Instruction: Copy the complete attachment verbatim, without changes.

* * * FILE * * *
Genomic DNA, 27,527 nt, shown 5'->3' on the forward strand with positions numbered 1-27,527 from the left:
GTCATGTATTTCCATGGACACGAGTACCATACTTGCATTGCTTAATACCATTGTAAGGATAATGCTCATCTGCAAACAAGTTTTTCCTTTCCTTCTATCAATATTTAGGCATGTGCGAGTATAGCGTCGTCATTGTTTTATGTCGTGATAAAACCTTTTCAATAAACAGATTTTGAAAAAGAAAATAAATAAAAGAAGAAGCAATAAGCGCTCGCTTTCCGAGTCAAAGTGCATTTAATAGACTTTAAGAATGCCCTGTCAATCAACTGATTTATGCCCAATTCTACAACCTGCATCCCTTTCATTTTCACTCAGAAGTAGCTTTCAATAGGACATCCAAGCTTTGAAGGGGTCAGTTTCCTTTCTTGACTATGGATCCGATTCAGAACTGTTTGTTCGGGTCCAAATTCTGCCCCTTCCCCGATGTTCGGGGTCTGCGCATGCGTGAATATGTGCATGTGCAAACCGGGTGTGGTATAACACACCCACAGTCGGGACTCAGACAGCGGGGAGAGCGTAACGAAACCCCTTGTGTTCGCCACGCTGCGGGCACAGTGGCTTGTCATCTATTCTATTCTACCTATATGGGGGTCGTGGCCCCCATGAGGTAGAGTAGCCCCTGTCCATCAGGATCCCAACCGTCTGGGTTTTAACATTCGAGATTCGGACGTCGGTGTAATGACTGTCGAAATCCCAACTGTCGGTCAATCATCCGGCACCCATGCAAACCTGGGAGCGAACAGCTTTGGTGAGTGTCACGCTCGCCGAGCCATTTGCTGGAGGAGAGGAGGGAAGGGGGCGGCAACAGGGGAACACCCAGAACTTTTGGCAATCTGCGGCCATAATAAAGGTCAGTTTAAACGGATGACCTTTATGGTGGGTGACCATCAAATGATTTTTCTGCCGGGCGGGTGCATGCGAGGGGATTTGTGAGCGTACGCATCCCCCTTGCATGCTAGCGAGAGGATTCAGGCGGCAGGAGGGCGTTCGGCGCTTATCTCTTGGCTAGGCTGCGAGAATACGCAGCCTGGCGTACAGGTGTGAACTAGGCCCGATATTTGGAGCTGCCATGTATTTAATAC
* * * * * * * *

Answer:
Genomic DNA, 27,527 nt, shown 5'->3' on the forward strand with positions numbered 1-27,527 from the left:
GTCATGTATTTCCATGGACACGAGTACCATACTTGCATTGCTTAATACCATTGTAAGGATAATGCTCATCTGCAAACAAGTTTTTCCTTTCCTTCTATCAATATTTAGGCATGTGCGAGTATAGCGTCGTCATTGTTTTATGTCGTGATAAAACCTTTTCAATAAACAGATTTTGAAAAAGAAAATAAATAAAAGAAGAAGCAATAAGCGCTCGCTTTCCGAGTCAAAGTGCATTTAATAGACTTTAAGAATGCCCTGTCAATCAACTGATTTATGCCCAATTCTACAACCTGCATCCCTTTCATTTTCACTCAGAAGTAGCTTTCAATAGGACATCCAAGCTTTGAAGGGGTCAGTTTCCTTTCTTGACTATGGATCCGATTCAGAACTGTTTGTTCGGGTCCAAATTCTGCCCCTTCCCCGATGTTCGGGGTCTGCGCATGCGTGAATATGTGCATGTGCAAACCGGGTGTGGTATAACACACCCACAGTCGGGACTCAGACAGCGGGGAGAGCGTAACGAAACCCCTTGTGTTCGCCACGCTGCGGGCACAGTGGCTTGTCATCTATTCTATTCTACCTATATGGGGGTCGTGGCCCCCATGAGGTAGAGTAGCCCCTGTCCATCAGGATCCCAACCGTCTGGGTTTTAACATTCGAGATTCGGACGTCGGTGTAATGACTGTCGAAATCCCAACTGTCGGTCAATCATCCGGCACCCATGCAAACCTGGGAGCGAACAGCTTTGGTGAGTGTCACGCTCGCCGAGCCATTTGCTGGAGGAGAGGAGGGAAGGGGGCGGCAACAGGGGAACACCCAGAACTTTTGGCAATCTGCGGCCATAATAAAGGTCAGTTTAAACGGATGACCTTTATGGTGGGTGACCATCAAATGATTTTTCTGCCGGGCGGGTGCATGCGAGGGGATTTGTGAGCGTACGCATCCCCCTTGCATGCTAGCGAGAGGATTCAGGCGGCAGGAGGGCGTTCGGCGCTTATCTCTTGGCTAGGCTGCGAGAATACGCAGCCTGGCGTACAGGTGTGAACTAGGCCCGATATTTGGAGCTGCCATGTATTTAATAC